Similarly, the murals in the Mission provide the Latino populations with an alternative to the mainstream narrative. As artist Leo Tanguma stated, “even until recently our people were depicted in the US with stereotypical images that tended to dehumanize our community”. Families, artists and residents counteract the phenomenon where “young people go to school in the United States and are not told anything of their own people’s participation in History.” (Lettieri, 2001) The mural Nicaragua Before and After celebrates a collective memory that represents key aspects of the community’s collective identity - the dehumanizing reality of Nicaragua during the 1980s Revolution. This two part mural shows on the left a farmhouse on fire. Women stand with images of women who have disappeared, while a man paints “Resiste” on the wing of a bird. The evocative, public nature of the art etches a new collective memory into the memory of those who pass by, just as Kairo’s blanket exercise does in Canada.

Diagramming APB

Lisa Schirch and Michael Shank have created a guide to strategic ABP which aims to channel conflict toward resolution. They summarize that guide through the diagram below. Applying the diagram to the murals in the Mission, conflict that is a consequence of gentrification includes features of violence such as verbal attacks, displacement, and exploitation of power dynamics. As seen in Schirch and Shanks model, public murals suggest that the conflict over gentrification is at a point between escalation and management, located at a median conflict intensity. Applying this analysis, the commonality of expression in the Mission’s public murals suggests that conflict as a consequence of gentrification is not yet ready for the reconciliation process.

Strategic arts based peacebuilding guidelines in relation to the conflict intensity and stage
Types of conflict in relation to the conflict stage and intensity

However, reconciliation efforts and opportunities to create long-lasting peace may also emerge. Arguably, as the community evolves and addresses conflict in new ways, the Mission may see a shift from its focus on murals to more installation art, chants, drama therapy and visual arts therapy as conflict management, shifts to conflict transformation, and eventually to conflict prevention.

As the murals create space for dialogue, new public memories, and a more accessible political sphere, more tangible community solutions can be created, including possibilities for community mobilization around political or community causes. Greater awareness and empowerment enables the mobilization of groups such as MAC, the Mission Anti-displacement Coalition, a group that arose from the mural-inspired criticism of politics in the 2000s and focused on affordable housing and community healthcare. Therefore, a critical measure of ABP is how art drives community organization, action and ultimately solutions to the conflicts created by gentrification. Peace building through the arts may be a starting point to further recognition and reconciliation.

I have explored how the arts allow for dialogue, access to political expression, and the reshaping public memory. From these examples, it is possible to generalize that art and culture can help to build a foundation for peacebuilding within the Mission and beyond.

However, ABP must be continuously questioned in order to be improved. Schirch and Shank’s strategic arts based peacebuilding offers a trajectory towards more progressive peacebuilding options. As the gentrification murals create political and social awareness, they also create some of the conditions required for community peacebuilding action. In the words of the title to one of the Mission’s murals, “Culture Contains the Seed of Resistance which Blossoms into the Flower of Liberation”.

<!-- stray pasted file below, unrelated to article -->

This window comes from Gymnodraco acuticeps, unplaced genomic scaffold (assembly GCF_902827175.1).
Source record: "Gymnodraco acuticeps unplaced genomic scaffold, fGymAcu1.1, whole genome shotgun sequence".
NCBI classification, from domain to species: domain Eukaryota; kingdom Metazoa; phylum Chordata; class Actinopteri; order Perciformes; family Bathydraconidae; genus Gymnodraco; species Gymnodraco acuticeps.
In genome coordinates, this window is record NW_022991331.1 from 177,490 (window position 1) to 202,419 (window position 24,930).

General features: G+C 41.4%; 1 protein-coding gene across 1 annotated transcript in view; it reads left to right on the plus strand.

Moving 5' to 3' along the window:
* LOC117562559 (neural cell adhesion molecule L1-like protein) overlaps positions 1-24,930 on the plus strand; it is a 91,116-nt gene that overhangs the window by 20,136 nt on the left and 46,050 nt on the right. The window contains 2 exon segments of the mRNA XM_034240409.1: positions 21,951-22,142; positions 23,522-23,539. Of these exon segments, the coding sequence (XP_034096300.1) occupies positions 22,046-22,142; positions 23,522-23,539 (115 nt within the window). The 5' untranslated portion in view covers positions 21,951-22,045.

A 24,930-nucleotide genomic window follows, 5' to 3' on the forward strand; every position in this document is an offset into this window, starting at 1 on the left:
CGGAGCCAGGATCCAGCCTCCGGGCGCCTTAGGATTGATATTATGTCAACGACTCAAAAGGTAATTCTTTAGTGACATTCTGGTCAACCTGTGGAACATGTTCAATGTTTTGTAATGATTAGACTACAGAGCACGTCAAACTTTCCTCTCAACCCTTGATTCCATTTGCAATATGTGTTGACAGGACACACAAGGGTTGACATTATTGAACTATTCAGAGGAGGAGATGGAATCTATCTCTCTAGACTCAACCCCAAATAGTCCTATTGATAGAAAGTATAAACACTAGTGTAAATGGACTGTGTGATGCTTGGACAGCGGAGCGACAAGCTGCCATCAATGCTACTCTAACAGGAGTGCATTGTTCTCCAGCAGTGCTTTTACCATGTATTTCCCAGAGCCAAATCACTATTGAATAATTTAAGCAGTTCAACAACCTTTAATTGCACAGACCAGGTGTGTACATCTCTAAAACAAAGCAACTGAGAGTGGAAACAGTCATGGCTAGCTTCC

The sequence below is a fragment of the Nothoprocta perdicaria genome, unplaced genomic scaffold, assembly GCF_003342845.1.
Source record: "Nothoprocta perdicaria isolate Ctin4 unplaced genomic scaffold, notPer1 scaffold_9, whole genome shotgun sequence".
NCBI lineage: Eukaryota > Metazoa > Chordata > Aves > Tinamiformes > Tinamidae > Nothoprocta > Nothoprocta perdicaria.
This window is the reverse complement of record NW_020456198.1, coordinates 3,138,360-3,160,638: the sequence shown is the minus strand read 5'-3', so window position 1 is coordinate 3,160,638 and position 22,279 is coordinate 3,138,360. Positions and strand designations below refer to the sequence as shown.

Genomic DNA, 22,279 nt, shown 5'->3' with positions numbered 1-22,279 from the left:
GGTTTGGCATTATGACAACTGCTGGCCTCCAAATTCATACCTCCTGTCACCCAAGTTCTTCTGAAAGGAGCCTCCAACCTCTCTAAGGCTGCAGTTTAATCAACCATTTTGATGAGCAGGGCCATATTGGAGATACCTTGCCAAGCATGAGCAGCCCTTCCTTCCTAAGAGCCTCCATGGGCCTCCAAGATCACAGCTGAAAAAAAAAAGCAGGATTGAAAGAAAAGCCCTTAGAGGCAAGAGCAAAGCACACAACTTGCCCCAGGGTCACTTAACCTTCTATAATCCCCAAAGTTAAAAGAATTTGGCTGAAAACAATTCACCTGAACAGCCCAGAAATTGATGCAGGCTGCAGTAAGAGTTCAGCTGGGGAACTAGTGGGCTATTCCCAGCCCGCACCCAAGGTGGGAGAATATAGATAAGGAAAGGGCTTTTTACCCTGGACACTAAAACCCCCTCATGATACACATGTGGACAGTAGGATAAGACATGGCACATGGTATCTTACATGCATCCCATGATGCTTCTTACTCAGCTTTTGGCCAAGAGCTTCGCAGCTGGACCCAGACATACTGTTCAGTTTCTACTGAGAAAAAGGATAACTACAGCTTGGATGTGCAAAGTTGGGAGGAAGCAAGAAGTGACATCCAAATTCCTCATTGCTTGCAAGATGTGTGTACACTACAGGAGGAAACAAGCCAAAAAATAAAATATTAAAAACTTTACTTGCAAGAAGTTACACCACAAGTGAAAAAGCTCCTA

Work Cited

"A changing Mission - The Story." San Francisco Chronicle. N.p., n.d. Web. 23 Jan. 2017.

"A changing Mission - The Story." San Francisco Chronicle. N.p., n.d. Web. 23 Jan. 2017.

Boom! The Sound of Eviction, by Francine Cavanaugh and A. Mark Liiv.

Dignity in Chicano Mural Art: An Interview with Leo Tanguma.” Confluencia, vol. 16, no. 2, 2001, pp. 136–146. www.jstor.org/stable/27922802.

Ellis-Petersen, Hannah. "Banksy's new artwork criticises use of teargas in Calais refugee camp." The Guardian. Guardian News and Media, 24 Jan. 2016. Web. 23 Jan. 2017.

Elsewhere, Never. "11 Questions: The Sirron Norris Interview."

Goldman, Shifra M. “Resistance and Identity: Street Murals of Occupied Aztlán.” Latin American Literary Review, vol. 5, no. 10, 1977, pp. 124–128. www.jstor.org/stable/20119069.

Never Elsewhere. N.p., n.d. Web. 23 Jan. 2017.

Marti, Fernando. The Mission District – A History of Resistance . Rep. N.p.: Asian Neighborhood Design, 2006. Print.

"Murals and The Conversation." Exploraspective. N.p., 17 Nov. 2016. Web. 23 Jan. 2017. <https://exploraspective.wordpress.com/2016/11/18/murals-and-the-conversation/>.

News, Dan Grover for KQED. "Impact of the Ellis Act in San Francisco." The Ellis Act and San Francisco's Housing Stock. N.p., n.d. Web. 23 Jan. 2017.

Rolston, Bill. ‘Trying to reach the future through the past’: murals and commemoration in Northern Ireland. Rep. N.p.: n.p., n.d. Print.

Shank, Michael, and Lisa Schirch. "Strategic Arts-Based Peacebuilding." Peace & Change (2008): 217-42. Web. 8 July 2015. Page 231.

Seidner, Ann. Storytelling and Transitional Justice in Latin America: The Roles of Truth Commissions Ans the Arts in Argentina, Chile, and Guatemala. Rep. Hartford: Senior Thesis, Trinity College, 2013. Page 70.

TRC. Honouring the Truth, Reconciling for the Future. Rep. no. ISBN 978-0-660-02078-5. Truth and Reconciliation Commission of Canada, May 2015. Web. 24 June 2015. Page 37.

Lettieri, Mónica, and Leo Tanguma. “Cultural Identity and Ethnic Dignity in Chicano Mural Art: An Interview with Leo Tanguma.” Confluencia, vol. 16, no. 2, 2001, pp. 136–146. www.jstor.org/stable/27922802.